Japanese culture

  • 2022.12.28

Yokai – Monsters and Ghosts from Japan –

Hello, this is Shinji from Warashibe Choja JP. This time, I would like to write about Japanese yokai, which were very popular on Instagram. Do you know the word “yokai”? Yokai It is said that the word was introduced in the Nara period (710-794) to mean “strange phenomenon. Plagues, typhoons, and other disasters, which are now scientifically understood, were strange phenomena whose causes were unknown at that time. It is said that the people of that time changed the term to “a person who causes strange phenomena”. Types of Yokai Yōkai are also called yokai (monsters), mononoke (monsters), or mamono (demons), but when translated into English, yōkai are sometimes referred to as monsters.Yokai = monsters in the Edo period (1603-1867), and my personal favorite yokai are often those that inhabit “objects”. ① Ghost lantern If the lanterns are not cared for and left unattended for many years, they turn into “ghost lanterns. It is said to be a yokai that frightens people, but since the torn lantern looks like an open mouth, it may have been created by a rumor that spread at the time to keep children from playing outside at night. ② Gasyadokuro It is a Japanese yokai […]

  • 2022.10.13

Enjoy the Japanese summer in kimono on a riverbed in Takao, Kyoto

Hello, this is Shinji from Warashibe-Choja.jp. The other day, I went to a kawadoko in Kyoto. Maiko came again this year and showed us their dance and we had a great time talking with them about many things. I am happy that many of you read my article about maiko in last year’s issue and some of you subscribed to my Youtube page. This year, I would like to write about this pig I found on the riverbed. 1. Kayari-buta I didn’t know that mosquito coil pig had a name!” I think some of you may be thinking, “I didn’t know that mosquito coil pig had a name! It is a ceramic figurine also called “Katori-buta,” which is used by burning mosquito coils inside. Why a pig? There are some theories. There are several theories, but here is the origin. source1 There are several theories, but there is a story said to have spread in Aichi Prefecture. Tokoname City in Aichi Prefecture was the largest producer of clay pipes in Japan from the Meiji Era to the Showa Era, and the story is still passed down to craftspeople today.A long time ago, a pig farmer was troubled by mosquitoes perching on […]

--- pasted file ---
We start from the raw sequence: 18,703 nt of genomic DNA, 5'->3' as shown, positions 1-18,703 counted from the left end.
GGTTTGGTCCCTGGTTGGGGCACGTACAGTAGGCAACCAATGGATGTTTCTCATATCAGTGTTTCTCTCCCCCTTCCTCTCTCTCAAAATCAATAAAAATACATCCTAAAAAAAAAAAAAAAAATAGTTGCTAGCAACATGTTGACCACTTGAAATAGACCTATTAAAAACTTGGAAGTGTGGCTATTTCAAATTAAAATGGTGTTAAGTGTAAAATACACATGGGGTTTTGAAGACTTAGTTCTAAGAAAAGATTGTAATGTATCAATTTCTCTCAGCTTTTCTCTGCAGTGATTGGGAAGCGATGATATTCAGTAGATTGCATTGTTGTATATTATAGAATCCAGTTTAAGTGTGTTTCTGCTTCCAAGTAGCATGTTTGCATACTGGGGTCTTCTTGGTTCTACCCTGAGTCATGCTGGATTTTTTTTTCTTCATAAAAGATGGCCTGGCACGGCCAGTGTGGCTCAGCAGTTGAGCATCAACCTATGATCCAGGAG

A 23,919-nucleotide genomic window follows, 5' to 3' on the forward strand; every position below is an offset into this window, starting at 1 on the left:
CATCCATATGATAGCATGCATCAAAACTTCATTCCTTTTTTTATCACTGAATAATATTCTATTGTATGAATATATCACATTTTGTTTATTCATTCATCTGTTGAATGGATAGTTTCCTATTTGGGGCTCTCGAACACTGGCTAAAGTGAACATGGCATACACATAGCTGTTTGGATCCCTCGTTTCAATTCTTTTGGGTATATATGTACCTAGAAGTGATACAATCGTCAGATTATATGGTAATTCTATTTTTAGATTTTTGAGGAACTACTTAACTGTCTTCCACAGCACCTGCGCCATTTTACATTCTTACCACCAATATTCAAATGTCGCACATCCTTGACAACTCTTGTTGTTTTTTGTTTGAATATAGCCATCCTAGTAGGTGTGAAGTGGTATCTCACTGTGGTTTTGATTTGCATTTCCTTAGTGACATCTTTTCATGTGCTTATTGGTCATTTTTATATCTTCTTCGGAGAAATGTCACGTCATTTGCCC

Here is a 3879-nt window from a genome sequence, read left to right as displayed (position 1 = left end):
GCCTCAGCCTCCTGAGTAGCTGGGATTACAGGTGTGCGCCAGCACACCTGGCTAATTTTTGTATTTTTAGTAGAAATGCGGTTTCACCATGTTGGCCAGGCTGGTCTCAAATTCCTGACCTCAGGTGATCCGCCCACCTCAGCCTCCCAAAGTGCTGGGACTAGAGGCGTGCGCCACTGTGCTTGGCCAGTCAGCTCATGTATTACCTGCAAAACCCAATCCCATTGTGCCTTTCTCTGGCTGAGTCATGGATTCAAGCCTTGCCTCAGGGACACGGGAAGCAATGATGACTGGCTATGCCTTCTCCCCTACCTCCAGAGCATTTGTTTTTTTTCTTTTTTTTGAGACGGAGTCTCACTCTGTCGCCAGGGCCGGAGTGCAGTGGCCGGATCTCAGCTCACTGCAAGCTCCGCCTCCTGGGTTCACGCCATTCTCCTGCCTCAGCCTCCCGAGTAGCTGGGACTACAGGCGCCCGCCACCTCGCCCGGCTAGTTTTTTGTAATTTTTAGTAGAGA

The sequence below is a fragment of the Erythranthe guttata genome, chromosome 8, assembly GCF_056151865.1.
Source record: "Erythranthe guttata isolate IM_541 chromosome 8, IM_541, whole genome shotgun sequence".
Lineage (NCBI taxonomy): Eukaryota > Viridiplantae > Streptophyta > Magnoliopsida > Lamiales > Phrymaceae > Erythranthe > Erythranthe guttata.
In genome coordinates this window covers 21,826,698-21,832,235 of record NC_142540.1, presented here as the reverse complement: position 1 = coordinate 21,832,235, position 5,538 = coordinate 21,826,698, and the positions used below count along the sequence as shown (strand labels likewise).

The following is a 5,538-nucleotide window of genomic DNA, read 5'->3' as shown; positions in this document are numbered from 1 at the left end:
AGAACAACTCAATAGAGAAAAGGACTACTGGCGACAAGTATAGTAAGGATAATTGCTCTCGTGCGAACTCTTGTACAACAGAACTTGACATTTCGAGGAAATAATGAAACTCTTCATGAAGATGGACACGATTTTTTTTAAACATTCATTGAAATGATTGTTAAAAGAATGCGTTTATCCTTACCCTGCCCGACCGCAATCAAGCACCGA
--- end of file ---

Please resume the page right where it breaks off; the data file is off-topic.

• 2022.03.04

~Wear a yukata and go to fireworks~! History of Yukata, a Japanese summer tradition

Hello, this is Shinji from Wareshibe-choja.jp. This time, I would like to talk about yukata, a Japanese summer tradition. It is only March, but in order for consumers to see yukata, manufacturers prepare them at the end of last year, and in March, retailers go to wholesalers and manufacturers to stock them, which is the flow of the kimono industry. Recently, due in part to the impact of the H1N1 influenza, the main trend has been to produce to order in order to avoid overstocking. 1, History of Yukata During the Heian period in Japan, the main type of bath was a steam bath, and people bathed in a linen kimono worn at that time. In the Kamakura period, people bathed in loincloths and underwear called yumonji, and in the Azuchi-Momoyama period, people began to bathe naked. In the Edo period (1603-1867), after the spread of public bathhouses, the common people began to wear a cotton kimono called yukatabira to absorb excess water after bathing, which is said to have been the beginning of the yukata. 2, Spread of yukata In the Edo period (1603-1867), yukata, which were worn after taking a bath or as a nightgown, gradually came to […]

  • 2022.02.02

What we can do to spread Japanese traditions, Japanese culture, and Nishijin-ori technology to the world